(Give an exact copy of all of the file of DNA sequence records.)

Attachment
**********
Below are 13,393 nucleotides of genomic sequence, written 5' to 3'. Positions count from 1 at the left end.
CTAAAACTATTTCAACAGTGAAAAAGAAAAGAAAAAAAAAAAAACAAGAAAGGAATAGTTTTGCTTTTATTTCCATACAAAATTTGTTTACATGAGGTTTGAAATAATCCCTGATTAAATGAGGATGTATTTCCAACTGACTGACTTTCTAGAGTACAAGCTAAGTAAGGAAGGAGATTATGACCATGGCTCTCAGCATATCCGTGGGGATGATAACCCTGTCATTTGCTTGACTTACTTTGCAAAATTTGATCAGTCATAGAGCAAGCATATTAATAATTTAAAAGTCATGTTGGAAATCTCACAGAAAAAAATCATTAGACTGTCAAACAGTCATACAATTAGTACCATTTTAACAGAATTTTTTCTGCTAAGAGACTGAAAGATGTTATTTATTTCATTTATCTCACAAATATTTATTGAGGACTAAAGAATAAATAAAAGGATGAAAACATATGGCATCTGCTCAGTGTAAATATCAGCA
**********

Below are 13,393 nucleotides of genomic sequence, written 5' to 3'. Positions count from 1 at the left end.
CTAAAACTATTTCAACAGTGAAAAAGAAAAGAAAAAAAAAAAAACAAGAAAGGAATAGTTTTGCTTTTATTTCCATACAAAATTTGTTTACATGAGGTTTGAAATAATCCCTGATTAAATGAGGATGTATTTCCAACTGACTGACTTTCTAGAGTACAAGCTAAGTAAGGAAGGAGATTATGACCATGGCTCTCAGCATATCCGTGGGGATGATAACCCTGTCATTTGCTTGACTTACTTTGCAAAATTTGATCAGTCATAGAGCAAGCATATTAATAATTTAAAAGTCATGTTGGAAATCTCACAGAAAAAAATCATTAGACTGTCAAACAGTCATACAATTAGTACCATTTTAACAGAATTTTTTCTGCTAAGAGACTGAAAGATGTTATTTATTTCATTTATCTCACAAATATTTATTGAGGACTAAAGAATAAATAAAAGGATGAAAACATATGGCATCTGCTCAGTGTAAATATCAGCA